Sponsor, the National German American Alliance
The National German American Alliance (NGAA) sponsored the von Steuben monument in Valley Forge as well as Steuben monuments in Washington D.C. (1910) and Utica, New York (1914). Founded on October 6, 1901 (German Day), the mission of the organization was to “promote and preserve German culture in America” (Johnson 3). At the height of its popularity, the national organization had chapters in forty-four states and membership levels of 2.5 million people. A professional movement, the NGAA promoted German language instruction in school, the foundation of educational societies (including the German Historical Society), and the publication of histories and journals to demonstrate “the role German-Americans had played in the development of the United States” (Tolzmann, 262-263). Advancing an early form of multiculturalism, “the alliance strove to revise American history by promoting the Academic research into the German-American past and by popularizing that past through speeches and a parade of monuments to eminent German Americans” (Kazal, 134). Headed by Dr. Charles J. Hexamer from its inception until November 1917, the organization was given a Congressional Charter in 1907. However, due to rising anti-German sentiment due to the NGAA’s outspokenness against prohibition, its stance for neutrality during WWI, and its support of Germany, especially its practice of raising money for German war relief, the charter was revoked in August 1918.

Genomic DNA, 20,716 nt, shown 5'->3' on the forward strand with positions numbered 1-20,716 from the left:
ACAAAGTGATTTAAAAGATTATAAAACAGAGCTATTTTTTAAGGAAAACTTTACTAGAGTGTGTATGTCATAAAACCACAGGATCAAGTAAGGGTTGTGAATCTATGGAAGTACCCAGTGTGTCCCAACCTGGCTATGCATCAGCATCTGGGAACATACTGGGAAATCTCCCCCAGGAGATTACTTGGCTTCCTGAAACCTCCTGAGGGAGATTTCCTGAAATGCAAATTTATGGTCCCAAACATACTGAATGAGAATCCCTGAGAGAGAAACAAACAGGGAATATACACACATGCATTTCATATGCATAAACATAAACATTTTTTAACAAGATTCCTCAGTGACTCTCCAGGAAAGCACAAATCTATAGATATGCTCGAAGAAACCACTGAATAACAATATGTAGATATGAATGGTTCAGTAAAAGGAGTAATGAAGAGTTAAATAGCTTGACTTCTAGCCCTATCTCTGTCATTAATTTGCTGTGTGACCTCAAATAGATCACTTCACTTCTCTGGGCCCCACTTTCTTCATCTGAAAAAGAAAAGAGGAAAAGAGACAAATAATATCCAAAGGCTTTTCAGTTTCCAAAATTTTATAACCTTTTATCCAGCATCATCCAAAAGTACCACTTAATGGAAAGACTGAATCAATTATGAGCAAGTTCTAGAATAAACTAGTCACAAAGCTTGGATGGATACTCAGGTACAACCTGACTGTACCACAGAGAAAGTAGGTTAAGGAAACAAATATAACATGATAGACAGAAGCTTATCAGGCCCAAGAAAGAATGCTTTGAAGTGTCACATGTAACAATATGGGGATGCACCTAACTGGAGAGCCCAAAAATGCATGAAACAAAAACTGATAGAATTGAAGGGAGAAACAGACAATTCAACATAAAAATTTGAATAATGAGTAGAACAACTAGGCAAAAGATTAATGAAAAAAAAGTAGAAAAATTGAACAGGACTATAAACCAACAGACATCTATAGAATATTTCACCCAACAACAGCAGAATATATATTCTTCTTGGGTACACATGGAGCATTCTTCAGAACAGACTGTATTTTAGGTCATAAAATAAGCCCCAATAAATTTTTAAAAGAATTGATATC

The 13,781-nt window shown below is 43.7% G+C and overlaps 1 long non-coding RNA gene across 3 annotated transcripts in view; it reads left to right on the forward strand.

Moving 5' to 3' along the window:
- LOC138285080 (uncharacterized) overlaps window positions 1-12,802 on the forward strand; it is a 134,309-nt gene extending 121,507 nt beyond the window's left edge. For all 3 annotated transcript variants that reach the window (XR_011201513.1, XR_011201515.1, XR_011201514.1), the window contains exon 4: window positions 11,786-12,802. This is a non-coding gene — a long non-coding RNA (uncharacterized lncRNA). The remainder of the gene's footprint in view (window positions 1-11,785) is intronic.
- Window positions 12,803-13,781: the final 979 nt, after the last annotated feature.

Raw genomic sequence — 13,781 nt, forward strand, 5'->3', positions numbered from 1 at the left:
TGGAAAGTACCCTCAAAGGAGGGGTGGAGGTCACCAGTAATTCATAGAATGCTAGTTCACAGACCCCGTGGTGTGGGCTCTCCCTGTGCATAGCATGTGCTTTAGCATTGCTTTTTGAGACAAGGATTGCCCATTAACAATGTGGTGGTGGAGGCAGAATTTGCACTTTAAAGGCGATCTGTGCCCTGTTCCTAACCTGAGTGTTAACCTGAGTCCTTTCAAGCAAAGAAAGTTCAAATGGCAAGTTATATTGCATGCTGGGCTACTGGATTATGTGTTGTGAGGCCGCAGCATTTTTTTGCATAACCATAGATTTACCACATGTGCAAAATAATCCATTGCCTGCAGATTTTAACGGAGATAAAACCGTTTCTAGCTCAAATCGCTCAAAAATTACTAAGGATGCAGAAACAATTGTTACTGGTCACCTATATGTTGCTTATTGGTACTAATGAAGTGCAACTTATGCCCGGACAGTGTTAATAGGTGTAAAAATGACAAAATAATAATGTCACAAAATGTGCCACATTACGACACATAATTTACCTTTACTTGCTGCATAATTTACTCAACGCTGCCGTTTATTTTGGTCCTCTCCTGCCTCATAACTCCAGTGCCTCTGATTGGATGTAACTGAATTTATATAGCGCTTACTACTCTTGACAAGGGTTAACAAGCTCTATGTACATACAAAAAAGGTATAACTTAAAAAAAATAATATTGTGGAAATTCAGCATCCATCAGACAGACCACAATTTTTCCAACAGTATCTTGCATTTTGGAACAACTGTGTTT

Sculptor, J. Otto Schweizer (1863-1955)
Born in Zurich, Switzerland to a family of five children, Jakob Otto Schweizer was a dedicated and talented artist. The arts, especially music, were always a part of his life from a young age. Although a talented pianist, art was his true passion. He quit high school to apprentice with a sculptor in Zurich, and in 1879 left his apprenticeship to enroll in Zurich’s Industrial Art School when was 16 years old. In 1882, Schweizer went to the Royal Academy of Art in Dresden. Keeping on the move, he went to Florence in 1889, living in Italy from 1889-1894. This time in Florence greatly influenced his renaissance inspired artistic style. When work dried up in Europe Schweizer decided to move to the United States in 1894. When he first arrived he lived in New York City, but after a year moved to Philadelphia. Schweizer took a job at Ketterinus Lithograph Company (Fourth and Arch Streets); he worked there until he was laid off due a strike in 1906.
Schweizer’s membership in the German Society of Pennsylvania, led by Charles Hexamer (also of the NGAA), kick-started his artistic career in the United States when Hexamer gave Schweizer the commission to create a monument of Peter Muhlenberg, now located at the Philadelphia Museum of Art. One of Schweizer’s most famous works, the statue was unveiled on October 6, 1911. This began Schweizer’s career as a working sculptor in the United States. Some of his other monuments include two other von Steuben monuments (Utica, New York and Milwaukee), the Abraham Lincoln statue in the Pennsylvania Memorial (Gettysburg, Pennsylvania), the State Memorial for the Colored Soldiers of Pennsylvania (Logan Square, Philadelphia), Molly Pitcher (Carlisle, Pennsylvania), and Southern Mother (Little Rock, Arkansas).
Monument Dedication, October 9, 1915